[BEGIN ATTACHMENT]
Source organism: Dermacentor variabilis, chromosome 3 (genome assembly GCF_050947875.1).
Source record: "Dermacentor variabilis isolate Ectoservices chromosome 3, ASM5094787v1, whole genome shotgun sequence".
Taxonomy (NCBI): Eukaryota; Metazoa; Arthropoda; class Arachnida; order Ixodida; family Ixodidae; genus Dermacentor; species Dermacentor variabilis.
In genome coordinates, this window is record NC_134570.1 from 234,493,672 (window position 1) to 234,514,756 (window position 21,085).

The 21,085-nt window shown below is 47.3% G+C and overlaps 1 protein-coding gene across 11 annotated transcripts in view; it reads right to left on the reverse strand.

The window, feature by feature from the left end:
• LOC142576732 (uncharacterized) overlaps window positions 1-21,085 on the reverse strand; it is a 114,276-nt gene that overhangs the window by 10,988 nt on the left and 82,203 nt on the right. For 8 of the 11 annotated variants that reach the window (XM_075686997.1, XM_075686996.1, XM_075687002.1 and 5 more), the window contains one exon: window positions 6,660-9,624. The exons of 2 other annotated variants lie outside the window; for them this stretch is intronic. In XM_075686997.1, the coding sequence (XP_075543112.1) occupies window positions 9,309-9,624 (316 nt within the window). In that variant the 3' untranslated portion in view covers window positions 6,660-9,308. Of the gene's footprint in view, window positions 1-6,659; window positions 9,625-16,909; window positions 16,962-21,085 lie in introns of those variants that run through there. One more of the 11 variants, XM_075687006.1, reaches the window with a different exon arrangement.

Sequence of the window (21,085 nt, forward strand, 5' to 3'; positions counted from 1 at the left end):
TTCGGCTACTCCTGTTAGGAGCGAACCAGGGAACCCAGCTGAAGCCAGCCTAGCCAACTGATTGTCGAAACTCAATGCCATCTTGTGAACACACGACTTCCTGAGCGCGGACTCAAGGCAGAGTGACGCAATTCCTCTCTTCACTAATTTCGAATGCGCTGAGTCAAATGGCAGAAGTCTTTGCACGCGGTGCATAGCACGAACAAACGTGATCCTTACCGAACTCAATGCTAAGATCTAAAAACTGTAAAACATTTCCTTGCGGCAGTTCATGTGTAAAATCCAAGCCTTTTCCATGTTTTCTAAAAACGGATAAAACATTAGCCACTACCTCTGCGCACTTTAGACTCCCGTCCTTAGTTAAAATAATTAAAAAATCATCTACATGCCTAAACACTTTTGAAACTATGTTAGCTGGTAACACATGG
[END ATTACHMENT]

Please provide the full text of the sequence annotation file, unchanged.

Source organism: Dermacentor variabilis, chromosome 3 (genome assembly GCF_050947875.1).
Source record: "Dermacentor variabilis isolate Ectoservices chromosome 3, ASM5094787v1, whole genome shotgun sequence".
Taxonomy (NCBI): Eukaryota; Metazoa; Arthropoda; class Arachnida; order Ixodida; family Ixodidae; genus Dermacentor; species Dermacentor variabilis.
In genome coordinates, this window is record NC_134570.1 from 234,493,672 (window position 1) to 234,514,756 (window position 21,085).

The 21,085-nt window shown below is 47.3% G+C and overlaps 1 protein-coding gene across 11 annotated transcripts in view; it reads right to left on the reverse strand.

The window, feature by feature from the left end:
• LOC142576732 (uncharacterized) overlaps window positions 1-21,085 on the reverse strand; it is a 114,276-nt gene that overhangs the window by 10,988 nt on the left and 82,203 nt on the right. For 8 of the 11 annotated variants that reach the window (XM_075686997.1, XM_075686996.1, XM_075687002.1 and 5 more), the window contains one exon: window positions 6,660-9,624. The exons of 2 other annotated variants lie outside the window; for them this stretch is intronic. In XM_075686997.1, the coding sequence (XP_075543112.1) occupies window positions 9,309-9,624 (316 nt within the window). In that variant the 3' untranslated portion in view covers window positions 6,660-9,308. Of the gene's footprint in view, window positions 1-6,659; window positions 9,625-16,909; window positions 16,962-21,085 lie in introns of those variants that run through there. One more of the 11 variants, XM_075687006.1, reaches the window with a different exon arrangement.

Sequence of the window (21,085 nt, forward strand, 5' to 3'; positions counted from 1 at the left end):
TTCGGCTACTCCTGTTAGGAGCGAACCAGGGAACCCAGCTGAAGCCAGCCTAGCCAACTGATTGTCGAAACTCAATGCCATCTTGTGAACACACGACTTCCTGAGCGCGGACTCAAGGCAGAGTGACGCAATTCCTCTCTTCACTAATTTCGAATGCGCTGAGTCAAATGGCAGAAGTCTTTGCACGCGGTGCATAGCACGAACAAACGTGATCCTTACCGAACTCAATGCTAAGATCTAAAAACTGTAAAACATTTCCTTGCGGCAGTTCATGTGTAAAATCCAAGCCTTTTCCATGTTTTCTAAAAACGGATAAAACATTAGCCACTACCTCTGCGCACTTTAGACTCCCGTCCTTAGTTAAAATAATTAAAAAATCATCTACATGCCTAAACACTTTTGAAACTATGTTAGCTGGTAACACATGG